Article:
Tuesday, June 23, 2009

Ava plays the name game

At one year and nine months (21 months), having heard many conversations among the adults in her life, my daughter Ava has figured out that grownups have different names, as evidenced by the video.

It's a neat developmental milestone, but a little disconcerting to have this tiny being who seven months ago couldn't even propel her own body across the room unassisted turn to me and say, "Tasha? Tasha? Juice?"

Yeeeaaah... um, no. It's still 'Mommy' to you little bean. Or as Jason put it, "I'm not on a first name basis with 21 month olds."

I have friends whose two year old already follows yes and no with sir or ma'am. We're pretty informal out here on the West Coast so I don't think we'll be going that route with Ava, but I do want her to talk respectfully to adults.

I remember visiting relatives in the south when I was a teen. After answering some question with "Yes," an elder demanded, "Yes what?"

"Indeed?" I suggested, more to be humorously meddlesome than disrespectful.

We'll fine tune the respectful language as Ava begins to use more of it, but in the meantime, I'm just happy she articulates well enunciated and appropriately used yeses and nos (rather than yeah and uh-uh) and that she's figured out if she says "Mommy?" six times in a row and doesn't get my attention, saying "Tasha?" certainly will.

Monday, June 08, 2009

Maximus-minimus lunch

Ran out for lunch to try this BBQ truck, which sets up shop weekdays at 2nd & Pike in downtown Seattle.

I spotted it from a block away by the giant silver pig-shaped truck and the line doubled back on itself with salivating customers-to-be.

The owner was out schmoozing the line and answering questions. Nice guy, interesting concept.

I opted for the pulled pork sandwich with sweeter minimus sauce (maximus is apparently like two stars in Thai cuisine. The minimus is like one), no slaw, with a side of vegetable chips, which appear to be deep fried potato slices, green beans, beets, and sweet potato.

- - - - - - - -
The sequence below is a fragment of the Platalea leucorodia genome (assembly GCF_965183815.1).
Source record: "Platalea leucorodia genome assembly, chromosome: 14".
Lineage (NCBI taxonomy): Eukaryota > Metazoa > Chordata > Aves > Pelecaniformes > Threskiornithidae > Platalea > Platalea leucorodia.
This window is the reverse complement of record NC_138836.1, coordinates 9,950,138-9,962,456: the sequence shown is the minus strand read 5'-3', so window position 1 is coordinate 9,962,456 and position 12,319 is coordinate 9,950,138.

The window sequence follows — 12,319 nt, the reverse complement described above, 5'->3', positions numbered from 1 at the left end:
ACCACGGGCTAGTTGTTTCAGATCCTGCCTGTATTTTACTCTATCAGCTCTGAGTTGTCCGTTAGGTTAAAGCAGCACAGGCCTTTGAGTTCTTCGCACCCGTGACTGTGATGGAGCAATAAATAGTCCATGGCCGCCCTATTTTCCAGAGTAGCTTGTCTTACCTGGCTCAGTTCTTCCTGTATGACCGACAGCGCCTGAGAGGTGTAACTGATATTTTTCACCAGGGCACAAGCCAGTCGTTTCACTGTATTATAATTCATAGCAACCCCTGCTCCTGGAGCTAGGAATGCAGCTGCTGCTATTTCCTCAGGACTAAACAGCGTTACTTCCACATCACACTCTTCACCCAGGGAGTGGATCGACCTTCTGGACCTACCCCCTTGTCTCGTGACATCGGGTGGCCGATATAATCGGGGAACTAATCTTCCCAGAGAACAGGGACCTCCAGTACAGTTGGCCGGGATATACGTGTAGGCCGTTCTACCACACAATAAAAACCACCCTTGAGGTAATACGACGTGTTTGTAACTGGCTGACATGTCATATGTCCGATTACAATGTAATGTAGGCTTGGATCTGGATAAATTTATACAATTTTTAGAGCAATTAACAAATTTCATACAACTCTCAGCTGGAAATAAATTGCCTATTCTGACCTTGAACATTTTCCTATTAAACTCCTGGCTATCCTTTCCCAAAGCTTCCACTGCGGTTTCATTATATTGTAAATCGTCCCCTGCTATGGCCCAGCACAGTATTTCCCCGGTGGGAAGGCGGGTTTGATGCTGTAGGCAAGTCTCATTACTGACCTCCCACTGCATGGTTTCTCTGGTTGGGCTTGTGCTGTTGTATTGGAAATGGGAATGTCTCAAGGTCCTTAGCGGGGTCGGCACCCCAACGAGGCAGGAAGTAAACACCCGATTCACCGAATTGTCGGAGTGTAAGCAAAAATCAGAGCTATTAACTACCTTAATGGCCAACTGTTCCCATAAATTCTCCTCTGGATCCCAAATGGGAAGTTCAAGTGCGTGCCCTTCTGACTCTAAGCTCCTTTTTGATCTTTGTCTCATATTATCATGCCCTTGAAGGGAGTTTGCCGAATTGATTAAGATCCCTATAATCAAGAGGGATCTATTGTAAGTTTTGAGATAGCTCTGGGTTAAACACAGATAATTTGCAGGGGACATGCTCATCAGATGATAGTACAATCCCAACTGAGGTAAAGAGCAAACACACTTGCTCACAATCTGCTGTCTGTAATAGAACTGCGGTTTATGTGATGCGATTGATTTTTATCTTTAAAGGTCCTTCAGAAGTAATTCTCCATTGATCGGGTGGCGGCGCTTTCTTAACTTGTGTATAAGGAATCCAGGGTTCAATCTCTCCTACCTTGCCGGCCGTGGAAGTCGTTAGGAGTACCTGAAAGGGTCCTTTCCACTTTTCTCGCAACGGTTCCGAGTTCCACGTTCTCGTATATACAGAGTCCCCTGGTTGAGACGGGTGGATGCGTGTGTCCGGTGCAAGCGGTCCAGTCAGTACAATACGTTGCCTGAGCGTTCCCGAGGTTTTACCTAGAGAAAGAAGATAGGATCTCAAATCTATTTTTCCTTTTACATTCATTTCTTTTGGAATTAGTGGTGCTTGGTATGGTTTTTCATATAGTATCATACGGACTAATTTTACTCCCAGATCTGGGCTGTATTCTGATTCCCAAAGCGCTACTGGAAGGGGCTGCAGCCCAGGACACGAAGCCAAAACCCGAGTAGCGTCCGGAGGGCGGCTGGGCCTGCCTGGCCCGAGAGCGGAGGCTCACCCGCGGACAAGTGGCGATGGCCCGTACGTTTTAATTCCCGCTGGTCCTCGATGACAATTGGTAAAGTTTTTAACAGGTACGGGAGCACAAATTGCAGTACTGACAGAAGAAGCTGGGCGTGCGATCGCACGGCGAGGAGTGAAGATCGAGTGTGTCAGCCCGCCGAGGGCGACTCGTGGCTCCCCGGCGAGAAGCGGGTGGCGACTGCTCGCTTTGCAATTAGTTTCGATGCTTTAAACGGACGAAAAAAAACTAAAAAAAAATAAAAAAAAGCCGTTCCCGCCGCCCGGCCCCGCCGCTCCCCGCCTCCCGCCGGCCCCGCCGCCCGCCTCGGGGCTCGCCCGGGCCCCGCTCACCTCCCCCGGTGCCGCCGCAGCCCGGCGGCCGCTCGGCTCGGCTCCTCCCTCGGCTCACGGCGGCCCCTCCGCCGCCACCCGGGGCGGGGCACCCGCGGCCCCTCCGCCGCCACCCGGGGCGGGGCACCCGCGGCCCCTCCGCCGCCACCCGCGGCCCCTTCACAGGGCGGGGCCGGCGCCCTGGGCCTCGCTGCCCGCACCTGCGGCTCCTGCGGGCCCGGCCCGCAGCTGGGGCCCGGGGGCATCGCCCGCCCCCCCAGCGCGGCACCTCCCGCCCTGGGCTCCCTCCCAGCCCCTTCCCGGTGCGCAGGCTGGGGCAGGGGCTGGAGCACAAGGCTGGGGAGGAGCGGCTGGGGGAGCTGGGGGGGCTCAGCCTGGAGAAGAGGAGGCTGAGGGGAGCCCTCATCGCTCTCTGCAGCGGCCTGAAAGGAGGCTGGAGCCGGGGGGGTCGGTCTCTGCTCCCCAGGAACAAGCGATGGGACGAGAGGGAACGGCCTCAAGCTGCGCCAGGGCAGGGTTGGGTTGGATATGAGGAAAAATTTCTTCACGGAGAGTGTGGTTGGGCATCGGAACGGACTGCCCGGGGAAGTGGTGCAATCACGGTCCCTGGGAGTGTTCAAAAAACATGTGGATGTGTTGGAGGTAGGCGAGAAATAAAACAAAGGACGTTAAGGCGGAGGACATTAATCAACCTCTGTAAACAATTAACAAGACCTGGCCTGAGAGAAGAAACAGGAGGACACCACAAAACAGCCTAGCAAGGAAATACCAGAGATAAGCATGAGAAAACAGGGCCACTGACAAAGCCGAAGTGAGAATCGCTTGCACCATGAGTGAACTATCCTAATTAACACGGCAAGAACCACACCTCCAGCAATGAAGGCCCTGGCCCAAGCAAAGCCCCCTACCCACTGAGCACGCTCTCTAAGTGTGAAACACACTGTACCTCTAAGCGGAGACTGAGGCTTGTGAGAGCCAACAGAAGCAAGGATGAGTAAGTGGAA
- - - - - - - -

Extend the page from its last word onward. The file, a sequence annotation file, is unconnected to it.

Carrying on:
I also had a ginger lemonade, which struck me as just right, despite the owner's warning that some people found it too tart, others found the hibiscus nectar too sweet, and he advised that both just need vodka.

It was all delish and well worth the trek and line, although to be honest, they had me at deep fried vegetables. Menu, hours, locations and more at their site: www.maximus-minimus.com

China makes it even harder to be informed

Crazy! From Www.informationweek.com: China To Require Filtering Software On PCs http://tinyurl.com/l5y4tw

NPR had an eye-opening story related to this last week about the anniversary of the Tiananmen Square uprisings. There were young Chinese who either did not believe it really happened or didn't believe their government would have committed acts of violence against its own people unprovoked.

This was attributed to the lack of accurate, information inside China about the event that hadn't been "sanitized" by government censors. It's not even mentioned in history classes! Amazing.

Sunday, June 07, 2009

Ava grooves after her bath

I usually play music on my phone while we do Ava's bath. This night, we finally had a camera closeby to catch her shaking her groove thing. Perhaps I should introduce her to Shakira's Hips Don't Lie.

Thursday, June 04, 2009

Critics: Michelle Obama should cook more too

A friend sent me a link to this Slate magazine article "Organic Panic" about how agribusiness and others are carping about the organic garden Michelle Obama had installed on the White House lawn and "the message it sends" that organic is better than conventionally raised foods. Right. Head. Throbbing.

Michelle Obama and school kids plant the organic garden at the White House

From the official White House Flickr stream

Anywho, according to Slate, in addition to their issue with whether touting organically grown food is good (like that 'complaint' passes the stink test), there are also those who are bothered that since she's pushing fresh, local food, she's not also pushing home cooking. "The main criticism: She should cook, too."

Seriously?! I don't even run a household for the leader of the free world and I would drop cooking nightly dinner in a heartbeat if I could, as I did tonight (Thanks J.!).

Are these critics for real? What's she supposed to do? After visiting schools, giving speeches, and hosting dignitaries all day, then prepping for the next day's work on behalf of the country and underserved constituencies, she should head to the White House kitchen and elbow the trained chefs aside so she can work a little Rachael Ray action, all before the girls are home from school? Puh-leeze. Has this been a big complaint of previous first ladies too? I'd bet the closest Nancy Reagan ever came to the kitchen was the tour on move-in day.

And I'm not even going to get into how this harkens back to time worn stereotypes and realities of Black women as household cooks in homes that weren't even their own.

As one of my aunts told me when I said J. does his own laundry, "Good chile. And let him keep doin' it. We've done enough laundry for men in our lifetimes to cover you and everybody else for a while." I'd say the same goes for women (of any race) and cooking, if they are so inclined.